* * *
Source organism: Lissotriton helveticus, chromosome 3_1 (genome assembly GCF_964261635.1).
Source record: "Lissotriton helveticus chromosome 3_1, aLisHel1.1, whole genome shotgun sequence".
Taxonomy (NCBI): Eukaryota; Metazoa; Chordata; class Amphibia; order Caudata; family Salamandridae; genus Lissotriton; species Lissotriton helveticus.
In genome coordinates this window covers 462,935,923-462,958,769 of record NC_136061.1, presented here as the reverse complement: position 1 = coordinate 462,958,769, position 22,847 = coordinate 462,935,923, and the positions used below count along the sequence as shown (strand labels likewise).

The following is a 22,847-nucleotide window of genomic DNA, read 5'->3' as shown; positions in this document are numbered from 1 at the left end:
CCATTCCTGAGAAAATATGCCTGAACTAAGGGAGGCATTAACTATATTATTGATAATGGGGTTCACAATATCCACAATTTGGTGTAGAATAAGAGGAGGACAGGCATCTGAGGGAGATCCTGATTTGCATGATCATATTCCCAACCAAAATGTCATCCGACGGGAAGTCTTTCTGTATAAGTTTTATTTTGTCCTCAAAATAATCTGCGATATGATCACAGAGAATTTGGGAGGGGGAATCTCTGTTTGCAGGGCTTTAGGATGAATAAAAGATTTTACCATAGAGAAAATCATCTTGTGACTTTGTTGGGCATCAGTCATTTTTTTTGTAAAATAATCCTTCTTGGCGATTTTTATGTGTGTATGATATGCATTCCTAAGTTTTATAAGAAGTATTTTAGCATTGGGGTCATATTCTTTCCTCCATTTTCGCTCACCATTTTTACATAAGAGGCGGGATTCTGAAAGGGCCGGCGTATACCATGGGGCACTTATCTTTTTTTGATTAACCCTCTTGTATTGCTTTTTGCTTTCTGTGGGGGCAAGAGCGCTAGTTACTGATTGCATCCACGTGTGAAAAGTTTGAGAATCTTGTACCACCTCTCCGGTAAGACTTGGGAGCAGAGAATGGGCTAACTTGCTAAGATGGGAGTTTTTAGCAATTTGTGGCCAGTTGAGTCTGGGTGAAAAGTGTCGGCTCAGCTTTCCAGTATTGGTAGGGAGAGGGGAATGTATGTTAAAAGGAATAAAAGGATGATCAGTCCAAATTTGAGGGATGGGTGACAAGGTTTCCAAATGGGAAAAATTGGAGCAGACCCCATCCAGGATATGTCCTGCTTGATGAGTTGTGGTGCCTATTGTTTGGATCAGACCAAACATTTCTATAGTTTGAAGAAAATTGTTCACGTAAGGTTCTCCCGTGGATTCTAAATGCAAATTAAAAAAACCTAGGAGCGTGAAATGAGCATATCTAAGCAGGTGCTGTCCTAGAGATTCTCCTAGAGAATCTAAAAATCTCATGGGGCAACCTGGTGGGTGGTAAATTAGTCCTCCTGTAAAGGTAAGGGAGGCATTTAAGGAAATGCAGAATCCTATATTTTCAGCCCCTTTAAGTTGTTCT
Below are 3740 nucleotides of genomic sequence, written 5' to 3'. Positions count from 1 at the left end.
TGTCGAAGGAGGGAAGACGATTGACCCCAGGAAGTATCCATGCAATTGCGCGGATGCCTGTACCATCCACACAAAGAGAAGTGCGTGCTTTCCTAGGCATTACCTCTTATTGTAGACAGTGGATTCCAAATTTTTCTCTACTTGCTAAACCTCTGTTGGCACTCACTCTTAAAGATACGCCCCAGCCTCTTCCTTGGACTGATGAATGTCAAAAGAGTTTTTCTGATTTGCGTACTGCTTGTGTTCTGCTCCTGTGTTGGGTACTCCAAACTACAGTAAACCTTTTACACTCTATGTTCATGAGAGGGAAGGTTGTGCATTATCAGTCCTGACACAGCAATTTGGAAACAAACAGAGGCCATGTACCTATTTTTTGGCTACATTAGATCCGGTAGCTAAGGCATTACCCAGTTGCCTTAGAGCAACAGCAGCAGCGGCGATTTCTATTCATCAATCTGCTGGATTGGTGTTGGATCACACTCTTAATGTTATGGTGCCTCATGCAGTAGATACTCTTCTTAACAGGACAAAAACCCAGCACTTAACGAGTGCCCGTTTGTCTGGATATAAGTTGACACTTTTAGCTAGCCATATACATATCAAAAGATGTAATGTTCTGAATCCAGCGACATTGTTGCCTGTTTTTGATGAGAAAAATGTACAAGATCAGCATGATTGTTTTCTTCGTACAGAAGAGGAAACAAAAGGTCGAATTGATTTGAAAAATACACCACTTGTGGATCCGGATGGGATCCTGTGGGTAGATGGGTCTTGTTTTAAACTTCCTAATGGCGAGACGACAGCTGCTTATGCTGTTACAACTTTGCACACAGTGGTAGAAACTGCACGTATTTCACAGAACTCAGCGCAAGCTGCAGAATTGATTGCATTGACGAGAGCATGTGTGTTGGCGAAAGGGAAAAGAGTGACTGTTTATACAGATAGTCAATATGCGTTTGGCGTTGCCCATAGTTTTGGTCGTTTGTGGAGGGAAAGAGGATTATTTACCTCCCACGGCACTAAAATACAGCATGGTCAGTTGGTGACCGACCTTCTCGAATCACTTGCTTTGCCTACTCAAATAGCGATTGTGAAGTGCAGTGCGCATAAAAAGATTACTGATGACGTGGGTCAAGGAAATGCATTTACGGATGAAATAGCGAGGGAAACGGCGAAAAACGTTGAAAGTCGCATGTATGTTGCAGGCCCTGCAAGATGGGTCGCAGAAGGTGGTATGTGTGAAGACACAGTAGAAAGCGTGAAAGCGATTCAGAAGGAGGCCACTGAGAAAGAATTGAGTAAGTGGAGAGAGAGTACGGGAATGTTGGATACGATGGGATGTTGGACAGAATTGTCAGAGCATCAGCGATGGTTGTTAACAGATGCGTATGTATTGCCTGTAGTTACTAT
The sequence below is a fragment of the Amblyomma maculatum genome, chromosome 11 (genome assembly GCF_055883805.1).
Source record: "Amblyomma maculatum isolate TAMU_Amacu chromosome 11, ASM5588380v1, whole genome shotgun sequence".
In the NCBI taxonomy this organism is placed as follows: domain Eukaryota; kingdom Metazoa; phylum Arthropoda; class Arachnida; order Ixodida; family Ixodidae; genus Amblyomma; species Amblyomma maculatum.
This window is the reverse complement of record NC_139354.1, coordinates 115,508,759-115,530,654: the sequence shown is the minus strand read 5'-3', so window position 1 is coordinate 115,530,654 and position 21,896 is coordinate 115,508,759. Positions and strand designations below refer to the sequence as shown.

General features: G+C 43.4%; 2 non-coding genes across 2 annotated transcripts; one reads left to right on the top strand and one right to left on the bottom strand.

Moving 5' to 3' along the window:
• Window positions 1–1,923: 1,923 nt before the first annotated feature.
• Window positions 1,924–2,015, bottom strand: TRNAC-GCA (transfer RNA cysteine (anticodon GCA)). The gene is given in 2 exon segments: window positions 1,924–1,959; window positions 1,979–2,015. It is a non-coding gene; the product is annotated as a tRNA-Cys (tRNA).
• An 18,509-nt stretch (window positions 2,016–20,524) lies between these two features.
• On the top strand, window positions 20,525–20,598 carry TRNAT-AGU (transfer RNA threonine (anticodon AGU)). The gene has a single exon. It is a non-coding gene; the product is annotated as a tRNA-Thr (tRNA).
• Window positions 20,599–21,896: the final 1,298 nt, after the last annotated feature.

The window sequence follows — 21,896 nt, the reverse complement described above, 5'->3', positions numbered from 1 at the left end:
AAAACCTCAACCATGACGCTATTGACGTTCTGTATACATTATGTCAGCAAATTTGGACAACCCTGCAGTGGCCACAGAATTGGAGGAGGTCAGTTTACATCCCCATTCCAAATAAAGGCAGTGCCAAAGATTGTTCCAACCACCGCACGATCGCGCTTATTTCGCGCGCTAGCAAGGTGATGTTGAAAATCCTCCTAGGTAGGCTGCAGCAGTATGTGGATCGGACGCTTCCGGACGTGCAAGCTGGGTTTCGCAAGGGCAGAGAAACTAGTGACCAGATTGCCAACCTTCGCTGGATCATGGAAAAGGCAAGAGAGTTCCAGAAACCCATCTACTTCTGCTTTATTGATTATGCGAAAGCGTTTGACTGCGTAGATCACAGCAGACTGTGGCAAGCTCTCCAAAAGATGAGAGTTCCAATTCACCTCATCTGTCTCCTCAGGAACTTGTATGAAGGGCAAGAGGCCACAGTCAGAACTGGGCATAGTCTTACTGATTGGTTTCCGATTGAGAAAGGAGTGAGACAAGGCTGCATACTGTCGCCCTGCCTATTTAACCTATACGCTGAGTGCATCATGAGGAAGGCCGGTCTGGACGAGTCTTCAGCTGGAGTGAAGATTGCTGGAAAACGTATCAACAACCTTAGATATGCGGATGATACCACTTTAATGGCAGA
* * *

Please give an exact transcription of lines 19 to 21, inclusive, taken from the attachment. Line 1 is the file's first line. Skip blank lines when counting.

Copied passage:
• Window positions 20,599–21,896: the final 1,298 nt, after the last annotated feature.

The window sequence follows — 21,896 nt, the reverse complement described above, 5'->3', positions numbered from 1 at the left end:
AAAACCTCAACCATGACGCTATTGACGTTCTGTATACATTATGTCAGCAAATTTGGACAACCCTGCAGTGGCCACAGAATTGGAGGAGGTCAGTTTACATCCCCATTCCAAATAAAGGCAGTGCCAAAGATTGTTCCAACCACCGCACGATCGCGCTTATTTCGCGCGCTAGCAAGGTGATGTTGAAAATCCTCCTAGGTAGGCTGCAGCAGTATGTGGATCGGACGCTTCCGGACGTGCAAGCTGGGTTTCGCAAGGGCAGAGAAACTAGTGACCAGATTGCCAACCTTCGCTGGATCATGGAAAAGGCAAGAGAGTTCCAGAAACCCATCTACTTCTGCTTTATTGATTATGCGAAAGCGTTTGACTGCGTAGATCACAGCAGACTGTGGCAAGCTCTCCAAAAGATGAGAGTTCCAATTCACCTCATCTGTCTCCTCAGGAACTTGTATGAAGGGCAAGAGGCCACAGTCAGAACTGGGCATAGTCTTACTGATTGGTTTCCGATTGAGAAAGGAGTGAGACAAGGCTGCATACTGTCGCCCTGCCTATTTAACCTATACGCTGAGTGCATCATGAGGAAGGCCGGTCTGGACGAGTCTTCAGCTGGAGTGAAGATTGCTGGAAAACGTATCAACAACCTTAGATATGCGGATGATACCACTTTAATGGCAGA